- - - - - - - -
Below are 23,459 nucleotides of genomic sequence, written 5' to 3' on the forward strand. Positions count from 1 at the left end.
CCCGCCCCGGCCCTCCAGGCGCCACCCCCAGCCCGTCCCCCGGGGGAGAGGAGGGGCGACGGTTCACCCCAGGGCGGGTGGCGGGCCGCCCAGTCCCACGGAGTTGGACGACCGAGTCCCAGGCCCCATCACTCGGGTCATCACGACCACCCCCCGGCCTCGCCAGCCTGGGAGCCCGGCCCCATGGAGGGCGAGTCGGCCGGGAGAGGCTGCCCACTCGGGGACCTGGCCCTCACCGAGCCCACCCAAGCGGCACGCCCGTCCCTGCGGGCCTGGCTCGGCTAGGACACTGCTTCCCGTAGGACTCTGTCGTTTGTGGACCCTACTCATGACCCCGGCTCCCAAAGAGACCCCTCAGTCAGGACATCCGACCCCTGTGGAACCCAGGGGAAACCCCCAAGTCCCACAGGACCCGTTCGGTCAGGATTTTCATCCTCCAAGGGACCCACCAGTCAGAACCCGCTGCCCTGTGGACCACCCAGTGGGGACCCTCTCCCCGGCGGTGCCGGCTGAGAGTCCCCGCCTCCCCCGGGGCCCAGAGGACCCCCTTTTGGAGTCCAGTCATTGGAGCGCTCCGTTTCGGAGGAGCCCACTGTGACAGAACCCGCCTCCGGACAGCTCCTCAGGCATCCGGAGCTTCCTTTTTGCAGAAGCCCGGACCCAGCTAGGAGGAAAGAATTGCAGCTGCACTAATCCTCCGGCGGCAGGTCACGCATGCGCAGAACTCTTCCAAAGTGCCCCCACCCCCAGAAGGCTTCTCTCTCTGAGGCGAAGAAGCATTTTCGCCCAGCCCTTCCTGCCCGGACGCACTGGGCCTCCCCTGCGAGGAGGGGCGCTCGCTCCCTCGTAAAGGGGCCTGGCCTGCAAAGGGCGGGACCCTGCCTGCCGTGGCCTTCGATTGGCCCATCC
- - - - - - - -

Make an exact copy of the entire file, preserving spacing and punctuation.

Below are 23,459 nucleotides of genomic sequence, written 5' to 3' on the forward strand. Positions count from 1 at the left end.
CCCGCCCCGGCCCTCCAGGCGCCACCCCCAGCCCGTCCCCCGGGGGAGAGGAGGGGCGACGGTTCACCCCAGGGCGGGTGGCGGGCCGCCCAGTCCCACGGAGTTGGACGACCGAGTCCCAGGCCCCATCACTCGGGTCATCACGACCACCCCCCGGCCTCGCCAGCCTGGGAGCCCGGCCCCATGGAGGGCGAGTCGGCCGGGAGAGGCTGCCCACTCGGGGACCTGGCCCTCACCGAGCCCACCCAAGCGGCACGCCCGTCCCTGCGGGCCTGGCTCGGCTAGGACACTGCTTCCCGTAGGACTCTGTCGTTTGTGGACCCTACTCATGACCCCGGCTCCCAAAGAGACCCCTCAGTCAGGACATCCGACCCCTGTGGAACCCAGGGGAAACCCCCAAGTCCCACAGGACCCGTTCGGTCAGGATTTTCATCCTCCAAGGGACCCACCAGTCAGAACCCGCTGCCCTGTGGACCACCCAGTGGGGACCCTCTCCCCGGCGGTGCCGGCTGAGAGTCCCCGCCTCCCCCGGGGCCCAGAGGACCCCCTTTTGGAGTCCAGTCATTGGAGCGCTCCGTTTCGGAGGAGCCCACTGTGACAGAACCCGCCTCCGGACAGCTCCTCAGGCATCCGGAGCTTCCTTTTTGCAGAAGCCCGGACCCAGCTAGGAGGAAAGAATTGCAGCTGCACTAATCCTCCGGCGGCAGGTCACGCATGCGCAGAACTCTTCCAAAGTGCCCCCACCCCCAGAAGGCTTCTCTCTCTGAGGCGAAGAAGCATTTTCGCCCAGCCCTTCCTGCCCGGACGCACTGGGCCTCCCCTGCGAGGAGGGGCGCTCGCTCCCTCGTAAAGGGGCCTGGCCTGCAAAGGGCGGGACCCTGCCTGCCGTGGCCTTCGATTGGCCCATCC